Brain signals can drive arm movement in a monkey with a paralyzed arm.
A monkey with a paralyzed arm can still grasp a ball, thanks to a novel system designed to translate brain signals into complex muscle movements in real time. The research, presented at the Society for Neuroscience conference in Chicago this week, could one day allow people with spinal cord injury to control their own limbs.
“This is a big leap forward–they show the monkey using the ability to artificially contract his hand to actually pick up a ball,” says Krishna Shenoy, a neuroscientist at Stanford University. “I think it’s the first demonstration of a cortically controlled electrical stimulation system performing a task that would ultimately be useful for a human patient.”
While spinal cord injury keeps the brain’s electrical signals from reaching muscles, people paralyzed by these injuries often have intact nerves and muscles in their limbs. A technique called functional electrical stimulation (FES), in which implanted electrodes deliver electrical current to trigger muscle contractions, provides a way to reconnect this loop.
Devices that can restore hand function and bladder control to some paralyzed patients have already been approved by the U.S. Food and Drug Administration. Patients use residual muscle movement to consciously control these systems–a system that works well for some applications but limits the complexity of the movement that can be performed. For example, an FES device allows people to shrug a shoulder to trigger a grasping motion with their hand, but they cannot control how tightly to grasp..
Now, by pairing FES technology with brain implants, scientists are trying to create a more intuitive system for controlling paralyzed limbs, such that thinking about moving an arm or grasping with a hand would automatically be translated into the pattern of electrical activity needed to perform that movement. “It’s much more natural, and if you can decode activity in enough muscles, you could move multiple joints simultaneously,” says Robert Kirsch, a neuroscientist at Case Western Reserve University, in Cleveland, OH. Normal hand and arm motion involves fluid movement of multiple joints, rather than the limited movements possible today.
Christian Ethier, a researcher in neuroscientist Lee Miller’s lab at Northwestern University, in Chicago, has demonstrated the first steps toward this kind of system in monkeys. Researchers gave each monkey a local anesthetic to temporarily block the function of the flexor nerves in its arm. The animals had wires implanted into their arms to deliver electrical stimulus to the muscles, much like nerves would, and an array of electrodes implanted in the brain to record electrical activity from the motor cortex.
The monkeys were first trained to pick up a ball and put it in a hole to earn a reward. Using brain activity recorded during this task, the scientists developed specialized decoder algorithms that would translate brain activity linked to the movement of different muscles into an electrical stimulus for each of five flexor muscles in the arm in real time, enabling the monkey to grasp its hand. “We can predict what the monkey is trying to do with his muscles and stimulate the muscles accordingly, essentially giving the monkey voluntary control through the computer instead of his nerves,” says Miller.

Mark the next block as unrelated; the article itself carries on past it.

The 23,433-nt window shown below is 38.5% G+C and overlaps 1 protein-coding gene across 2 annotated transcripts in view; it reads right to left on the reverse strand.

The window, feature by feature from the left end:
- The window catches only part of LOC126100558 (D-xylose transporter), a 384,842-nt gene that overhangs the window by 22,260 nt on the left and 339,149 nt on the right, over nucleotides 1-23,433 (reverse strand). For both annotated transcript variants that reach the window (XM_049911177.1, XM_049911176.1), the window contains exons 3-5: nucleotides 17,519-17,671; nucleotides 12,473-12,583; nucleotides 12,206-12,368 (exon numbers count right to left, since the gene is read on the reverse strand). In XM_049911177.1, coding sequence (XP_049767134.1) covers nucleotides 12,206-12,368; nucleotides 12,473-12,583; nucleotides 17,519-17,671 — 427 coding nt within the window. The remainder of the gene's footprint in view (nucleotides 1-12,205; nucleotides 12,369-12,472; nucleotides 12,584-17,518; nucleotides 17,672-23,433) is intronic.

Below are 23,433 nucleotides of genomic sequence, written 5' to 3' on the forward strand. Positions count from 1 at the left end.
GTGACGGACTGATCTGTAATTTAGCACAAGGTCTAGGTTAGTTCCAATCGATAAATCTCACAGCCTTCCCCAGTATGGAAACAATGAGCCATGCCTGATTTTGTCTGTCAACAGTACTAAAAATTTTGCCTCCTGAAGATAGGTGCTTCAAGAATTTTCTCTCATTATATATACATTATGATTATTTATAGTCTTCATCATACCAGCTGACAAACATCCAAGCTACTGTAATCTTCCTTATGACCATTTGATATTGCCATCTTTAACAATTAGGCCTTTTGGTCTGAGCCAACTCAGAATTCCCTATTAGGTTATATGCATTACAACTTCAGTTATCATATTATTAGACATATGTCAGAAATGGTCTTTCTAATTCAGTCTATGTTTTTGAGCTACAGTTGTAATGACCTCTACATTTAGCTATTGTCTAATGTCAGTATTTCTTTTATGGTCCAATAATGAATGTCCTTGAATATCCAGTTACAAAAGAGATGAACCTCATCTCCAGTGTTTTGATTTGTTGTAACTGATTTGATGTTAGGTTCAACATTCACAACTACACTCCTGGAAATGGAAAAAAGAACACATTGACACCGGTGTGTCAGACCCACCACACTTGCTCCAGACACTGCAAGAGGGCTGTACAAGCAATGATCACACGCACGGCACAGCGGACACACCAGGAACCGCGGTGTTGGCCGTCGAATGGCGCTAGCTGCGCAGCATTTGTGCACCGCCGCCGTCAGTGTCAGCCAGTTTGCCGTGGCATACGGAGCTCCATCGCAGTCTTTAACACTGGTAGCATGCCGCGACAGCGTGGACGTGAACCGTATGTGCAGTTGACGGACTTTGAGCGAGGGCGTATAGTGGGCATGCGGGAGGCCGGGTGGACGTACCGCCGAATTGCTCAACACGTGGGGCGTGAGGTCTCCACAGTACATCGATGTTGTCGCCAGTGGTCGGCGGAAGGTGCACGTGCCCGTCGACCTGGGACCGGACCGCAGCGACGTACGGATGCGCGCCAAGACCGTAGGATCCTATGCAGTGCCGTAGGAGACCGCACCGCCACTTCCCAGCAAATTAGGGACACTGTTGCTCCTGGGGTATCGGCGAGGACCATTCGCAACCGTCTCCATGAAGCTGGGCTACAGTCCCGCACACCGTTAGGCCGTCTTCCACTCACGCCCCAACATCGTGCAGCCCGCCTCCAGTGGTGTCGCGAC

Normally, with the paralyzed arm, the animals had a difficult time completing the task, getting the ball into the target only about 10 percent of the time, compared to 100 percent before the nerve block. Turning on the brain-controlled FES system boosted the paralyzed animals’ success rate to 77 percent. The researchers also showed they could get the monkey to move its wrist in different directions–they now want to see if they can repeat the results with the muscles that control reaching.
Human tests might not be far off. Cortical implants are already being tested in human patients. Case Western’s Kirsch presented research at the conference showing that a paralyzed patient with a cortical implant could control a sophisticated computer model of an arm. Kirsch and Miller don’t yet have a specific timeline to put the two systems–the cortical implant and the FES implant–together in humans, but Miller says it would be technically feasible in a year. However, they want to wait until scientists have developed a wireless and fully-implantable version of the cortical implant, which is now underdevelopment at Brown University. Current implants have protruding wires that increase risk of infection and limit patients’ mobility.
Previous research has shown that patients with these implants can control a computer cursor and make some movements with a robotic arm. While that research is exciting for people whose limbs have been amputated, the new research is applicable to patients with spinal cord injury. “Many people would strongly prefer to have their arm reanimated in some way,” says Shenoy. “This is a big step forward for that patient population.”